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“Three more rounds! Three more rounds!” My coach voice bellowed across the the desolate stands at The Nyayo National Stadium. I slowly cursed in between my deep bated breaths. I was at my limits, my body almost shutting down; my frantic gesticulations seen didn’t work, my wobbly sprints didn’t do me any favours, and even if I played dead, I doubt my obdurate coach would have burged…’

I had just done five, 200 meters sprints under an oven of what was the Nairobi sun, and all that slowly transgressed to spewing what was the previous nights dinner in the gutter. My coach, however, had been reduced to an obstinate ox. Not even the one of the stadium’s stewards commiserations moved him a tiny bit. Yes folks, this is just the tip of the ice berg when it comes to what athletes go through. But away from that, what stunned me the most wasn’t even remotely related to the track, it was Martin’s inability to wipe the smug look he had worn on his face for a while. He had a wry smile that seemed to egg on the coach. I was appalled. If anything, I had expected him to be forlorn. Martin and I have been incredibly good friends for almost seven years now (The origins of the friendship would make for another great medium post). He is what I would call a true racer of the human race. He is a polymath, seamlessly fitting into any sphere he decides to weave himself onto. The only things I knew he was bad at are probably drawing and cooking. But knowing him, he has probably improved on the latter whilst surviving the terrible weather while studying over in Leeds, very far away from his mum’s cooking.

Frank Raudo

Martin had insisted on accompanying me to my track training session, something that caught me off guard as he had hardly ever showed interest in athletics. But what completely baffled me that day is how he seemed to urge on my coach to ‘make me suffer’ going by his subtle cues and innuendos. He had not at any one point showed any sympathy, neither did he attempt to making my calm down my coach. Little did I know that all this would make greater sense over the coming months and years.

Fast forward to present day, after almost 18 months out injured on the sidelines, a precarious failed start up and balancing undergrad dynamics, things are slowly but surely falling into place. As Jim Rohn once said, “If you are not willing risk the unusual, you will have to settle for the ordinary .” I’m sure as hell, that I was not born to be ordinary, have an ordinary education, have an ordinary life, die an ordinary death. I was born to transcend the normal, break boundaries, and live extraordinarily. Hell, even my death will be extraordinary. The funniest thing is that in the midst of all the angst I have experienced, I have friends who keep on pushing me to do more. To do more sets, do more sprints, do more studying, do more self introspection, do more prayer. But what has stuck with me is what my two great friends, Martin and Lee (no Lee isn’t Asian) and I have constantly reminded ourselves, “To fail more.” I’m sure you are wondering what has failure got to do with positivity.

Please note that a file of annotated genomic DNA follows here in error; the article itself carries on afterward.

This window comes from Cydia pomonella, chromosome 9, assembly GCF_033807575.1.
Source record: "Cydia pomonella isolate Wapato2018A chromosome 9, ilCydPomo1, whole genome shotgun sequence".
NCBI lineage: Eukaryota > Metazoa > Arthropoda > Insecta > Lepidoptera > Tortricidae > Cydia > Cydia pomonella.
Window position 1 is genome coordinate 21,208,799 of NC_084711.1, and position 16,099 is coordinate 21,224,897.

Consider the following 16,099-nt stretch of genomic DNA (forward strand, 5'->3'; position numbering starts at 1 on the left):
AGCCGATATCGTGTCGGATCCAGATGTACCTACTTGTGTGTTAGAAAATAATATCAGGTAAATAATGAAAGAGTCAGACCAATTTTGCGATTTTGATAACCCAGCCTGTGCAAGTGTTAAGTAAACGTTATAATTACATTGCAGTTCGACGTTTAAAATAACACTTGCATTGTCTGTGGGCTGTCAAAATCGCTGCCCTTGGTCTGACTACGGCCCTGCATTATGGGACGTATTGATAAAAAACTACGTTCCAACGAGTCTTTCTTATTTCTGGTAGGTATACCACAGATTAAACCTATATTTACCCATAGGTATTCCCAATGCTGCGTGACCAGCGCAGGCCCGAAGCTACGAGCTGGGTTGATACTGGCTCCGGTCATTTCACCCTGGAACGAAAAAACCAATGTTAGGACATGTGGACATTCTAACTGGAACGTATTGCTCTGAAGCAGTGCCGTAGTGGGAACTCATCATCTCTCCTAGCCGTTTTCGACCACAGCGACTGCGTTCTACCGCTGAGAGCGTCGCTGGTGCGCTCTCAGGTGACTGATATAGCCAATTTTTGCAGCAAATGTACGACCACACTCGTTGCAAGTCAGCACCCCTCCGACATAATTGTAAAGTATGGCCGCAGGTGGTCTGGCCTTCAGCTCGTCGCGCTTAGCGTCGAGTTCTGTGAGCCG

Flashback to when I was failing to complete my sets, while my coached and friend endeavoured to squeeze my weaknesses out, even though I continuously collapsed after every failure sprint. It all played into my self realization on how great failure is and how greater it is to have friends around you are able to transform that into greatness.

Positive friends bring the best out of you by constantly encouraging one to embrace failure. A paradox it may seem, right? I reiterate, failure in itself only guarantees despair when it begins to become superfluous, and you don’t seem to learn anything out of it. Positive friends have the knack of transforming that failure into the impending success it so cries out to be. Positive friends, don’t settle on ‘what ifs’ and regrets. “Screw it, just do it” is the mantra they constantly abide by daily. Their inscrutable countenances scream “Get back up?” or “Stop Slacking” when needed. Their impenetrable eyes light up at possibilities and even bask in challenges.

That my friends is what transforms an ordinary person intro an extraordinary person, or as Martin would say, “A true racer of the human race”!

I’m slowly redefining my entrepreneurial journey in the midst of friends who constantly push me, and that excites me even more than the possibility of success. That is what I call, the power of positive friends!

—Frank Raudo

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